carries the larger value to the top by making a comparison with the next value in line and swapping at every comparison, it is really dependent on when the swap starts happening. My guess is that reliance on the randomness of where the value is displaced caused the variability. I designed the case such that all indices in a sequence has equal chance of being displaced, hence the time to sort the sequence should be uniformly distributed. Since the y-axis of this plot is plotted in log time, a boxplot with some trailing outliers below the lower tail is expected, which is exactly what the box in `N = 1000`

looks like.

Next plot compares the algorithmic performance in each case. Contrary to the last plot, the cases are “side-by-side”, divided by the algorithm type.

As `N`

gets larger, `shell_sort`

, `merge_sort`

, and `quick_sort`

outperforms the other algorithms, by order of from 10 up to 1000. \(\Theta(n^2)\) group relatively performs well on the special cases than \(\Theta(nlog(n))\) group.

# Comparison of Means

For my last trick, maybe comparing the means of each algorithm-case pair could help in visualizing the differences.

Now in here I had two choices for the barplot. The duration increases by factor of ten when the length of sequence also increases by factors of ten. So it’s a good idea to plot y axis on a log scale. I could either calculate the mean first and then log the means, or log-transform the values first and then calculate the log-mean. Turns out, the second method is essentially log of the geometric mean… cool! Anyhow, I think it makes greater sense the use the first approach to compare the means because I’m only really using `log`

to enable visual comparison of the means. Furthermore, interpretation with arithmetic mean in this context after exponentiating seems easier than with geometric mean.

```
grouped_means <- mydf %>%
group_by(N, case, expr) %>%
summarise(mu_time = mean(time)) %>% # arithmatic mean of time
.[with(., order(N, case,expr)),] %>% # order by N, case, then expr
ungroup()
```

`## `summarise()` has grouped output by 'N', 'case'. You can override using the `.groups` argument.`

As interesting as this plot really is, it’s honestly hard to see the real differences in changes in duration of the sort. I am curious to see if plotting the differences between the lengths help. The duration grows multiplicatively, which means I’ll be dividing to quantify the jump in the duration when the length of sequence is changed.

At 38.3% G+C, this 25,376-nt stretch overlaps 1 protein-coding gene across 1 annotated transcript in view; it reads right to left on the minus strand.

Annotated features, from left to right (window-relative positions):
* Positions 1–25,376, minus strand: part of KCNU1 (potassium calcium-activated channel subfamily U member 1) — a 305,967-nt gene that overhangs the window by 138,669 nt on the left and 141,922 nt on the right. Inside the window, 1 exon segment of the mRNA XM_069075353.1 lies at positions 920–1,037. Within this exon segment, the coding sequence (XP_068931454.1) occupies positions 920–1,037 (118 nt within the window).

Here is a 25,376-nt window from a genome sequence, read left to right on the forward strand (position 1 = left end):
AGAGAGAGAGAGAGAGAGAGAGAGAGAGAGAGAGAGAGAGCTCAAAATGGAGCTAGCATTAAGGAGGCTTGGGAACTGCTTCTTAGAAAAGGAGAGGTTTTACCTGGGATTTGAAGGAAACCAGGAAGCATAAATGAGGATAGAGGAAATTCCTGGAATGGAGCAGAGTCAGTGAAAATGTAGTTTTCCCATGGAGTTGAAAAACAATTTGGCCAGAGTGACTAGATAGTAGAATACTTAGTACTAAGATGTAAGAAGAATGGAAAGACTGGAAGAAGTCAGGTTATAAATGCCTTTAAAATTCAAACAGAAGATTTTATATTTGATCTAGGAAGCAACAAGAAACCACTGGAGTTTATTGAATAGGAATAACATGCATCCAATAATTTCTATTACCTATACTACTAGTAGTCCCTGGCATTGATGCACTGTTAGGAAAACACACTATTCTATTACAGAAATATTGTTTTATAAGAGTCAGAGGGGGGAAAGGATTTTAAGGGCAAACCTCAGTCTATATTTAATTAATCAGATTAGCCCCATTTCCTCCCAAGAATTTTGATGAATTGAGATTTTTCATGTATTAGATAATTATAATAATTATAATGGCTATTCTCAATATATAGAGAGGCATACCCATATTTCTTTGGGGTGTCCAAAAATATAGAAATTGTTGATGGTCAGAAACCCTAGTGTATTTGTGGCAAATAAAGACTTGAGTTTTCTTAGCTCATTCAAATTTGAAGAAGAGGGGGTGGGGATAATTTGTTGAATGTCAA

```
grouped_means_10 <-
dplyr::filter(grouped_means, N == 10) %>%
dplyr::rename("mu_time_10" = mu_time) %>%
dplyr::select(-N)
grouped_means_100 <- dplyr::filter(grouped_means, N == 100) %>%
dplyr::rename("mu_time_100" = mu_time) %>%
dplyr::select(-N)
grouped_means_1000 <- dplyr::filter(grouped_means, N == 1000) %>%
dplyr::rename("mu_time_1000" = mu_time) %>%
dplyr::select(-N)
grouped_means_diff <-
grouped_means_10 %>%
full_join(grouped_means_100, by = c("case", "expr")) %>%
full_join(grouped_means_1000, by = c("case", "expr")) %>%
mutate(
diff_10_100 = mu_time_100 / mu_time_10,
diff_100_1000 = mu_time_1000 / mu_time_100,
diff_10_1000 = mu_time_1000 / mu_time_10
) %>%
dplyr::select(case, expr, contains("diff")) %>%
gather(key = "N_compared", value = "time_diff", diff_10_100:diff_10_1000) %>%
mutate("N_compared" = factor(N_compared, c("diff_10_100", "diff_100_1000", "diff_10_1000")))
```

You can actually see here the time difference between varying lengths. Let’s focus on the blue bar, which represents the jump from `N = 10`

to `N = 1000`

, and on the `trend`

s. The duration increases by factors of almost 5000 (the plot is on the log scale) for `bubble_sort`

and `insertion_sort`

. `selection_sort`

scales surprisingly well, comparably so to the other three best performing algorithms. The \(\Theta(n log(n))\) groups scale well. According to the barplot, the time scales almost linearly with the length.

For me, there’s something soothing about looking at plots places side by side for comparison. I can kind of zone out while at the same time trying to figure out the pattern. I hoped I helped the readers realize the versatility of visualization, and the difference in information conveyed, even with the same data, just by making a few changes such as switching up the x-axis and y-axis, changing the grouping variable, or manipulating the numbers.